Accounts receivable that will likely remain uncollectable and will be written off.

Bad debts appear as an expense on the company's income statement, thus reducing net income.

In general, companies make an estimate of bad debt expenses that might be incurred in the current time period based on past records as part of the process of estimating earnings.

Most companies make a bad debt allowance since it is unlikely that all of their debtors will pay them in full.

Tuesday, 8 September 2009

What is Gross Salary?

This is the gross salary you receive for the financial year (1st April - 31st March) before any tax is deducted. It also excludes any extra payments you may receive including:
  • Expense reimbursements
  • Bonus payments
  • Payment of working over normal hours

Understanding How Your Net Salary is Calculated

How your Net Salary is calculated?
Net Pay = Gross Pay - NIC - Income Tax
Out of your gross salary, 2 payments will be deducted:
  • Income Tax
  • NIC (National Insurance Contribution): contributed by employee and employer
How Income Tax is calculated?
Based on the rates of 2009-2010:
  • Earning up to £6,475: No tax! (Personal Allowance)
  • Earning between £6,475 and £43,875: 20% tax
  • Earning £43, 875 and above: 40% tax
How NIC is calculated?
Based on the rates of 2009-2010:
  • Earning between £5,720 and £43,888: 11% (Employee Rate)
  • Earning above £43,888: 1% (Employee Rate)
  • Earning above £5,720): 12.8% (Employer Rate)
So imagine your gross salary is £10,000, so your NIC would be:
Employee NIC: 11% * (£10,000 - £5,720) = £471
Employer NIC: 12.8% * (£10,000 - £5,720) = £548
Income Tax: 0 + 20% * (£43,875 - £6,475) + 40% * (£50,000 - £43,875) = £9,930

Net = £10,000 - NIC - Income Tax = £8,824

So imagine your gross salary is £50,000, so your NIC would be:
Employee NIC: 11% * (£43,888 - £5,720) + 1% * ( £50,000 - £43,888) = £4,260
Employer NIC: 12.8% * (£50,000 - £5,720) = £5,668
Income Tax: 0 + 20% * (£43,875 - £6,475) + 40% * (£50,000 - £43,875) = £9,930

Net = £50,000 - NIC - Income Tax = £35, 810


Sunday, 16 August 2009

White-Label Product or Service

A white label product or service is a product or service produced by one company (the producer) that other companies (the marketers) rebrand to make it appear as if they made it.

So if you just know what Companies produce what products or provide what services, you could start a business providing their products and services and just rebranded or with a different appearance. Of course you need a contract with the original producer as well.

The producer Company would often be happy to provide you this because obviously their sale and revenue will be increased.

Therefore, we now understand the concept of:
  • White Label Music
  • White Label Clothing
  • White Label Food
  • White Label Software
  • White Label Seed
  • ...

Saturday, 15 August 2009

Nominal APR and Effective APR (EAR)

These are about how much interest you have to pay when you get a loan or overdraft:

AER is a compounded interest and that's the real interest that you finally pay.

For example, imagine you have a Current Plus account from NatWest and you are allowed to have an overdraft of up to £2000. You use £1000 of your overdraft on 1/1/2009. If you don't pay anything back monthly because the AER is %19.24, according to this site, after 1 year what you have to pay back is 1,192.4 (base + base * 19.24 / 100). This amount is your new base and any further payment is calculated based on that so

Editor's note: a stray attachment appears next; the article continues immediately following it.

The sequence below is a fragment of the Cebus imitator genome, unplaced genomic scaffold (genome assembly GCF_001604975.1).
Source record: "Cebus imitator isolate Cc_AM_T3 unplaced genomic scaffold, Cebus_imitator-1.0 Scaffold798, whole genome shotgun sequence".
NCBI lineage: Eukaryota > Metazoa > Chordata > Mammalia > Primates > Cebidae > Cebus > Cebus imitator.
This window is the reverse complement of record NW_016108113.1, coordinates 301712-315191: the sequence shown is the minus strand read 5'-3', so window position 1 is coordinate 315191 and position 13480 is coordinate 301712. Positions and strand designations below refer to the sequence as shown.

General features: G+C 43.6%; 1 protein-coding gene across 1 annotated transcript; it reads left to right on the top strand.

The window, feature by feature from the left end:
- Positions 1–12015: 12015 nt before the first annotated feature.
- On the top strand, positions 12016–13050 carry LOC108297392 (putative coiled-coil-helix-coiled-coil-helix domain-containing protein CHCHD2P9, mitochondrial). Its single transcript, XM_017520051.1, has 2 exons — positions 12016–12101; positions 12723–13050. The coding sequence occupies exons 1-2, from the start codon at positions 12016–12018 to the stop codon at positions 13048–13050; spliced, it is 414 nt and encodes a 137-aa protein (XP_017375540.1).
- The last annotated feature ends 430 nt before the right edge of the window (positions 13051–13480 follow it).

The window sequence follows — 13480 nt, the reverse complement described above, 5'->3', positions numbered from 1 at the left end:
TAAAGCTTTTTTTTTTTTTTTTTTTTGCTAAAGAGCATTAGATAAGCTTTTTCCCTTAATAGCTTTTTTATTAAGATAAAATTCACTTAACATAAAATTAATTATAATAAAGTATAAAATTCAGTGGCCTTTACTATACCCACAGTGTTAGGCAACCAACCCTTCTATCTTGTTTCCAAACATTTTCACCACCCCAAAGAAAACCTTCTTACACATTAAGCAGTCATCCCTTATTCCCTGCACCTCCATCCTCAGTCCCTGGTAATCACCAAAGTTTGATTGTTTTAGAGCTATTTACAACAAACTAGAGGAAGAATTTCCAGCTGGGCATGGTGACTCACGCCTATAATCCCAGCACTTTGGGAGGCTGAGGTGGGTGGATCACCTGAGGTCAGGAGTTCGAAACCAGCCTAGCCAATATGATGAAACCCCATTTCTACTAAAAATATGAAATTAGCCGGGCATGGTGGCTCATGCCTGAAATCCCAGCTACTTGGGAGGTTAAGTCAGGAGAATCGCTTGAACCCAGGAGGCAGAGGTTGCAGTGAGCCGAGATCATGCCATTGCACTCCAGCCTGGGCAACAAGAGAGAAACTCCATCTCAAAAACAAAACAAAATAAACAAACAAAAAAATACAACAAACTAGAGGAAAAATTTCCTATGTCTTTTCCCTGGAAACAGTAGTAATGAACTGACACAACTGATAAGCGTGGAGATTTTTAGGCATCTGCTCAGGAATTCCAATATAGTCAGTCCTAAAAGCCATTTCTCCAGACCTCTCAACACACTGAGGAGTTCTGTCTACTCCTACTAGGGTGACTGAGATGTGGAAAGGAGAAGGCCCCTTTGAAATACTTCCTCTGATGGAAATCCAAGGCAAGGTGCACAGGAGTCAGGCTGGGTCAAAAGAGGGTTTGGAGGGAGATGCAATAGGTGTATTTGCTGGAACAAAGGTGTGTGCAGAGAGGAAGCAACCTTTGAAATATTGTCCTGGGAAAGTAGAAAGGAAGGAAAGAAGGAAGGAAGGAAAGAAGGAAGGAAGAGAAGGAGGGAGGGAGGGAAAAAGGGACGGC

If you don't pay back anything after 2 years your debt is:

1,192.4 + 1,192.4 * 19.24 / 100 = 1,421.82

After 3 years your debt is:

1,421.82 + 1,421.82 * 19.24 / 100 = 1,695.38

After 4 years your debt is:

1,695.38 + 1,695.38 * 19.24 / 100 = 2021.57

As you can see after 4 years time, your debt has been doubled. Also you have exceeded your overdraft limit, so you will be charged for that too and the debt can easy reach to a higher amount.

So, be careful of your debts and know well how they are calculated.

Bank's Profit:
On the other hand, if you have saved £1000 in your NatWest bank account and haven't touched it for 1 year, the net interest bank pays you is %0.08, according to this site, which means after 1 year you will have £1000.80.

As you can see for a £1000, Bank sells it for £194.20 a year whereas it buys it for only 80 pence; So much profit!

If you see it for longer periods the profits will be much larger.

When Government lowers the interest rate, one immediate consequence of that is that they want to help the banks make more profits essentially.

The worth of your money
Another interesting point I want to make is that Your £1000 in 2009 isn't worth the same in 2010 simply because of the inflation rate. Assuming the inflation rate is %5 per year then your £1000 in 2009 is worth £950 in 2010.

What I mean is that if you have saved money in bank hoping to get some interest then you're making your bank richer and yourself poorer.

Think more to find a better alternative.

Sunday, 12 July 2009

IT Freelance

Looking for extra cash?

  1. Register on these sites
  2. See their available projects
  3. Choose the project you think you're able to do
  4. Propose the time, cost to do the project
  5. Win the project and agree on the final contract!
  6. Do the project, earn the extra cash and build your credit further
  7. Go to 2

Saturday, 11 April 2009

Interest Rate

Interest rate is the cost of borrowing money.

To be continued...


To be continued...